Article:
A WEEK ago I attended the annual Australia-Africa Week in Perth which brings together government leaders, policymakers, investors, financial experts, professionals, scholars, and journalists, among many other participants.
Editor’s Memo,Dumisani Muleya
The event was built around the Africa Down Under mining conference established in 2002 to raise awareness about Australia’s interests in African mining and energy. Over the years, the conference has grown to become the largest African mining-focussed event outside of Africa. It now has many other activities around it.
While other countries and their companies took advantage of the huge opportunities offered by the conference, Zimbabwe did not capitalise on it.
Minister of Mines Winston Chitando — whom many wanted to meet over mining issues and investment in Zimbabwe — was a no-show. There was no explanation why.
Embassy officials, if they were there at all, were not visible. That is why embassies must now be more focussed on economic diplomacy, the use of the full spectrum of economic tools of a state to achieve its national interests, not politics and diplomacy.
Interested participants and investors expressed big disappointment over the issue.
Only representatives from the Chamber of Mines and Zimbabwe is Open for Business, a local organisation which promotes investment, were there and did a good job.
Compared to other countries, for instance South Africa, Nigeria or Mauritius, Zimbabwe was not visible. In the end, it missed the opportunity.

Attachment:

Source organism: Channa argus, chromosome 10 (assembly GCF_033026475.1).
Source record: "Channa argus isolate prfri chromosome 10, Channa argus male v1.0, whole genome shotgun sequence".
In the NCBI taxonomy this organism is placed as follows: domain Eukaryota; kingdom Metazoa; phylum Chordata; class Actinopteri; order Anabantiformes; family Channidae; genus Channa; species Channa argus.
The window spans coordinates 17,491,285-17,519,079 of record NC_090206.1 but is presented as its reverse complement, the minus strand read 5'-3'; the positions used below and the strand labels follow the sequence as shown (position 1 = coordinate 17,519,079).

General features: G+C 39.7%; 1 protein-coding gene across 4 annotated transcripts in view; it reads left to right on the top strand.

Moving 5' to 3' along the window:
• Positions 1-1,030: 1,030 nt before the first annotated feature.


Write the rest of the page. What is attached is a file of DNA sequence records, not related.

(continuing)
However, the most important issue is that Zimbabwe must now take advantage of its natural resources and move from being a country with mines to a mining country.
South Africa and Botswana, for example, were built on mining. Australia is also a strong mining country with huge resources. Zimbabwe has a history of mining, but it is suffering in the midst of plenty.
Africa, endowed with vast natural resources, is seen as the next frontier for economic growth after Asia.
Decades after the European powers carved up the African continent at the Berlin Conference in 1884 for their own imperial interests, Africa is undergoing a new wave of resource and strategic pull. Some now call it the new scramble for Africa.
The scramble for Africa — which is what it was called after the Berlin Conference — is getting increasingly intense.
Big powers, the United States, China, Japan, the European Union, including Britain which is going out through Brexit, Germany and France, India, and Australia, among others, have their own different platforms and interests for engaging Africa.
There is also the Brics — Brazil, Russia, India, China and South Africa — platform which also does the same. Only recently the leaders of France, Germany and Britain crisscrossed Africa to engage leading and influential economies in search of resources, opportunities and markets.
Africa, which has massive resources, huge market and a big potential demographic dividend, has become more strategic globally, especially in economic and security terms.
As a result, the United States, for instance, is increasing its footprint across the continent through the Germany-based African Command, with fighting terrorism and ensuring stability trumpeted as motivations. Yet resource access and security are the real objectives.
Botswana will host an American military base.
But it is not just about the US.
During the last decade, China’s trade with Africa not only caught up with America’s; it has more than doubled it.
But China is still pushing further and deeper into Africa. Only last week African leaders were in Beijing for the Forum on China-Africa Cooperation summit. China announced a US$60 billion facility in new funding for Africa.
Not only is US military capability in Africa expanding; other countries are also moving in as well. China announced in 2016 plans to open a military outpost in Djibouti where many other powers are also based for strategic reasons.
Given all this, Zimbabwe needs a plan of engagement to leverage its vast resources for recovery and growth.